Every city has a collection of civic-minded individuals that attend City Council meetings on a regular basis. These citizens are truly interested in what is happening in their respective communities and want to be part of the efforts in moving things forward.
They frequently speak on issues before the council and do provide insight and different points of view into policy matters that help members of city councils make good policy decisions. However, sometimes the input is not constructive and helpful, but destructive.
Martinez is no exception.
Our city council meetings are rarely lightly attended, with most of the available seating filled 10 minutes before the start of the meeting.
Input by some council "watchers" can be overly critical and misleading, which is not helpful as duly elected city representatives are trying to have thoughtful discussion of city policies. Although we all have the right to our opinions, the presentation of skewed facts or conclusions are a real disservice to the community.
A case in point is the new low-income senior housing project that has recently been completed by Resources for Community Development (RCD) called Berrellesa Palms.
At several recent City Council meetings, the council has been chastised for not providing housing to seniors, with the Berrellesa Palms project called "a glorified homeless shelter." Nothing could be further from the truth.
Berrellesa Palms will create 48 new one-bedroom apartments for frail seniors 62 years of age and older with very low incomes.
It will be a wonderful community asset that will serve the most vulnerable seniors in our community. The building is designed with the flavor of the Marina District of San Francisco with crown moldings and bay windows.
The building features throughout the common and private spaces include a community room, a health and fitness room, a game room, two small computer rooms and two informal lounges adjacent to the laundry rooms. The development also includes a private courtyard with community garden plots, palm trees and outdoor furniture.
The project financing represents a $22.8 million public-private partnership with $11 million in private financing through Union Bank, $5 million from Contra Costa County, $6 million from the state of California, $500,000 from the Federal Home Loan Bank, and $300,000 from deferred fee from RCD.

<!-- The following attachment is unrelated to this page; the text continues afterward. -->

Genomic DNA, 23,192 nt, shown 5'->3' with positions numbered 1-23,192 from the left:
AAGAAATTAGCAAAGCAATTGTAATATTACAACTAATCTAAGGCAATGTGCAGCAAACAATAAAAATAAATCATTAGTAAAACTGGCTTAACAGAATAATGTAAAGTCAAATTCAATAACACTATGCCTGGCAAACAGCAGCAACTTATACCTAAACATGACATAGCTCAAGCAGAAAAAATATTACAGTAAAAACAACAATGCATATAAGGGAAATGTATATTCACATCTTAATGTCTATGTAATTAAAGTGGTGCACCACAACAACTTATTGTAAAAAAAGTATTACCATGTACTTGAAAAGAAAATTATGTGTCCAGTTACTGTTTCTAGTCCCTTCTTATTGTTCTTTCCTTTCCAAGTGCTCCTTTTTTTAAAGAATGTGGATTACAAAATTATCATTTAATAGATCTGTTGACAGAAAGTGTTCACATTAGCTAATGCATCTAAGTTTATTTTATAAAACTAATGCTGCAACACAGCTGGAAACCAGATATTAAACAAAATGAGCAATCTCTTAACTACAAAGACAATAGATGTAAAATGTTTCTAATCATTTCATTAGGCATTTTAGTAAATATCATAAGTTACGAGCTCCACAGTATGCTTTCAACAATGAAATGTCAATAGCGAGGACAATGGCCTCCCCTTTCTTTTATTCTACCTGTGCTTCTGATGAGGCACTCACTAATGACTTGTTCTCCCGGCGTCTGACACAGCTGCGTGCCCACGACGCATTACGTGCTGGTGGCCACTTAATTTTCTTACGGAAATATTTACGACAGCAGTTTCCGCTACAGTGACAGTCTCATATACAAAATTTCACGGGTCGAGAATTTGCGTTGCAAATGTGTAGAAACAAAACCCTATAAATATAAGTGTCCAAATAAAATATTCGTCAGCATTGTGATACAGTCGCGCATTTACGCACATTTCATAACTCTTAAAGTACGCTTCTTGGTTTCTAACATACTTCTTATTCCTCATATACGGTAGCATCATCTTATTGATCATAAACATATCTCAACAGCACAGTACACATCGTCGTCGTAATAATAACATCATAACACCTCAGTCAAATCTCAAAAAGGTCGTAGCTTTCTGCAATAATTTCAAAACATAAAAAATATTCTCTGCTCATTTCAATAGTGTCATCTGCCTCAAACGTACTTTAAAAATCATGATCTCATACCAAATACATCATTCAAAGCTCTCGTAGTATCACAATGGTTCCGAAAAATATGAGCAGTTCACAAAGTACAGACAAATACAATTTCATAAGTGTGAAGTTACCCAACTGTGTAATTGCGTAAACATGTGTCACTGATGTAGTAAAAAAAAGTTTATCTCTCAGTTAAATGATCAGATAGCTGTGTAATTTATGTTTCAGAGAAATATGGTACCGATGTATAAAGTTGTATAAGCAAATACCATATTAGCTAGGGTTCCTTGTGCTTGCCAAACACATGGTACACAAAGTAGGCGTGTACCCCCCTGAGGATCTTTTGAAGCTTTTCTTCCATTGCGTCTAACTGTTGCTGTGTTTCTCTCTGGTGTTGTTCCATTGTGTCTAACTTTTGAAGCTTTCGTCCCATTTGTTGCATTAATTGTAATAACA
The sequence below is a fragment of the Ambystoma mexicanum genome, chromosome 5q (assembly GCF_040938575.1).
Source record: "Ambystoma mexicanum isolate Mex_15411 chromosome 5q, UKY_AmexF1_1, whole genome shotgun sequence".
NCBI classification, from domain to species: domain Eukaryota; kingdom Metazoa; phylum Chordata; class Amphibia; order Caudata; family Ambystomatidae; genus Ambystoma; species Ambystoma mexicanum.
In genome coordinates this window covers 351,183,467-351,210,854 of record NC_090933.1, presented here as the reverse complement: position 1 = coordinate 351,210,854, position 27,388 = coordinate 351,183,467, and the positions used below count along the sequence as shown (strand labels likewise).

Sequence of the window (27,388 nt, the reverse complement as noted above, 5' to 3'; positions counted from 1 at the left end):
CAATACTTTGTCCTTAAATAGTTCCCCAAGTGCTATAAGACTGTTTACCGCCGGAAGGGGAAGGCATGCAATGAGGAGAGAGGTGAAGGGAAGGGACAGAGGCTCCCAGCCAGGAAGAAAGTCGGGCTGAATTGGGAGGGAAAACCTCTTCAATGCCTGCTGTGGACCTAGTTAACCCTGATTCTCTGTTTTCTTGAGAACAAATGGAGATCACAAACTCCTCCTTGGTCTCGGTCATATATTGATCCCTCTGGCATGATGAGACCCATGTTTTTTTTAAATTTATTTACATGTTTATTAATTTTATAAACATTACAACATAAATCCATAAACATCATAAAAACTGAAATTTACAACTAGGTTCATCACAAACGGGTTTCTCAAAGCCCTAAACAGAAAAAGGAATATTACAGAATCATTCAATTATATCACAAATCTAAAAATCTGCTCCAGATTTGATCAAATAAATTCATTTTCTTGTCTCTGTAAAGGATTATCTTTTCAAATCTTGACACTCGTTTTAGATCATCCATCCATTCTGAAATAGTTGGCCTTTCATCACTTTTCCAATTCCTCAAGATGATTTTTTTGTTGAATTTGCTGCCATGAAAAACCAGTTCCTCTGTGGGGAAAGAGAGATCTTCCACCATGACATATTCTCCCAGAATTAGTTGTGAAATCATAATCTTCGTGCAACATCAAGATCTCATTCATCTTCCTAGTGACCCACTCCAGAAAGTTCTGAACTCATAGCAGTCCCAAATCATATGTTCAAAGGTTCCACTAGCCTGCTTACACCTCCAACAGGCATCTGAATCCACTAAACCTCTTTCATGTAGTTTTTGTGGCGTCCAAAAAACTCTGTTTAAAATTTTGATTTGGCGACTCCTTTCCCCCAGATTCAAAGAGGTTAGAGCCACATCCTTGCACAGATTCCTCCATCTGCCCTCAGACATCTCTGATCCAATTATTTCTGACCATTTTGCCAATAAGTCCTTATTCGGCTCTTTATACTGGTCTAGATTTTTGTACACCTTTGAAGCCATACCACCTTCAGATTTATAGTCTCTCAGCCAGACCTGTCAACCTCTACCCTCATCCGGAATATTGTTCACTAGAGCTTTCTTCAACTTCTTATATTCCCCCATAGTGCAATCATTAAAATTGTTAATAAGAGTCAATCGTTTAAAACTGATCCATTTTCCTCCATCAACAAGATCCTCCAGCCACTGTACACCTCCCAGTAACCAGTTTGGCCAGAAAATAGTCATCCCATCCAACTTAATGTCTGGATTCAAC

To qualify for residency, one household member must be age 62 or older and meet certain disability and income requirements, and be at risk of homelessness.
A household can be at risk of homelessness if their income is less than 20 percent of the area median income (one person household earning $12,800 or less, or a two-person household earning $14,720 or less), or they are paying 50 percent or more of their monthly income toward rent.
Other examples of being "at risk" of homelessness is living in substandard housing or in an overcrowding living situation, such as living with an extended family.
We are not talking about the guys drinking out of bags in city parks.
When the proposal for this project first came forward about seven years ago, my first response was "not at that location." Just a few years prior, the City Council had adopted the Downtown Specific Plan (DTSP) which is the blueprint for future development and economic growth in the downtown.
The DTSP concluded that if we want new retail stores and services to locate in downtown Martinez it is essential that we have a critical mass of population with a sufficient income to attract and support those new businesses. The Berrellesa Palms project did not provide that required economic income that the specific plan called for.
But because senior housing is of vital importance to any community, I was willing to listen and keep an open mind. I toured several other RCD facilities in Pacheco, Concord and Walnut Creek. I was impressed by the facilities, but most importantly, how they were managed and maintained.
The facilities were modern, clean, and provided not only housing to its residents, but also social activities and resources for independent living. And since the housing market had virtually evaporated, I felt that the Berrellesa Palms project could be a catalyst to other positive development in the area.
Now that the Berrellesa Palms facility is built, the first tenants will be moving in any day. I welcome those new to the Martinez community and those returning home. In a very short time, the tag of a "glorified homeless shelter" will be laughable.
Schroder is the mayor of Martinez. Email him at email@example.com.